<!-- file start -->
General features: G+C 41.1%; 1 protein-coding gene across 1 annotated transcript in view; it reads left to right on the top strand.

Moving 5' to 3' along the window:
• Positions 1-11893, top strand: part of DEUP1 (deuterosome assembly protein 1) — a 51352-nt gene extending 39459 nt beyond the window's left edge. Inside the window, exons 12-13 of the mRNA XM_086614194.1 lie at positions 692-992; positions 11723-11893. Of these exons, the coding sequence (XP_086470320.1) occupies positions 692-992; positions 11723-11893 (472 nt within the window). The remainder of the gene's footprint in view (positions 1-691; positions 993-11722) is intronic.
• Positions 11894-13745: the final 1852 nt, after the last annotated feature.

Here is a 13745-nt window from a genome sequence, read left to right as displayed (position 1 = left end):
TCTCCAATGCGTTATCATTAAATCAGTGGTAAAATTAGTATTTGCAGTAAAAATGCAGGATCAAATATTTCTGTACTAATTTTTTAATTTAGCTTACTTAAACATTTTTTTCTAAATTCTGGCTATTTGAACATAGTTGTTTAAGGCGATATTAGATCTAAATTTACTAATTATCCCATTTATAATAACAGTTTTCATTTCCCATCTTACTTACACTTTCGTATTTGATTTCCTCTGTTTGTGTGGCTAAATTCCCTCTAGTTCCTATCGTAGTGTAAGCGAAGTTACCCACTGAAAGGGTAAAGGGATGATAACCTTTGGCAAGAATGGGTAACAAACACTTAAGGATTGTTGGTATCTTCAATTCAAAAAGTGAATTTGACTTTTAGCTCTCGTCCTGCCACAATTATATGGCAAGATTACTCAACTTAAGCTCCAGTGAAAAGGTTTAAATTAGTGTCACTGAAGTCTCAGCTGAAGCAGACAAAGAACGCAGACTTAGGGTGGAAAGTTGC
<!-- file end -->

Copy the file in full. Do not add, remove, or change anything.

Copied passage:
General features: G+C 41.1%; 1 protein-coding gene across 1 annotated transcript in view; it reads left to right on the top strand.

Moving 5' to 3' along the window:
• Positions 1-11893, top strand: part of DEUP1 (deuterosome assembly protein 1) — a 51352-nt gene extending 39459 nt beyond the window's left edge. Inside the window, exons 12-13 of the mRNA XM_086614194.1 lie at positions 692-992; positions 11723-11893. Of these exons, the coding sequence (XP_086470320.1) occupies positions 692-992; positions 11723-11893 (472 nt within the window). The remainder of the gene's footprint in view (positions 1-691; positions 993-11722) is intronic.
• Positions 11894-13745: the final 1852 nt, after the last annotated feature.

Here is a 13745-nt window from a genome sequence, read left to right as displayed (position 1 = left end):
TCTCCAATGCGTTATCATTAAATCAGTGGTAAAATTAGTATTTGCAGTAAAAATGCAGGATCAAATATTTCTGTACTAATTTTTTAATTTAGCTTACTTAAACATTTTTTTCTAAATTCTGGCTATTTGAACATAGTTGTTTAAGGCGATATTAGATCTAAATTTACTAATTATCCCATTTATAATAACAGTTTTCATTTCCCATCTTACTTACACTTTCGTATTTGATTTCCTCTGTTTGTGTGGCTAAATTCCCTCTAGTTCCTATCGTAGTGTAAGCGAAGTTACCCACTGAAAGGGTAAAGGGATGATAACCTTTGGCAAGAATGGGTAACAAACACTTAAGGATTGTTGGTATCTTCAATTCAAAAAGTGAATTTGACTTTTAGCTCTCGTCCTGCCACAATTATATGGCAAGATTACTCAACTTAAGCTCCAGTGAAAAGGTTTAAATTAGTGTCACTGAAGTCTCAGCTGAAGCAGACAAAGAACGCAGACTTAGGGTGGAAAGTTGC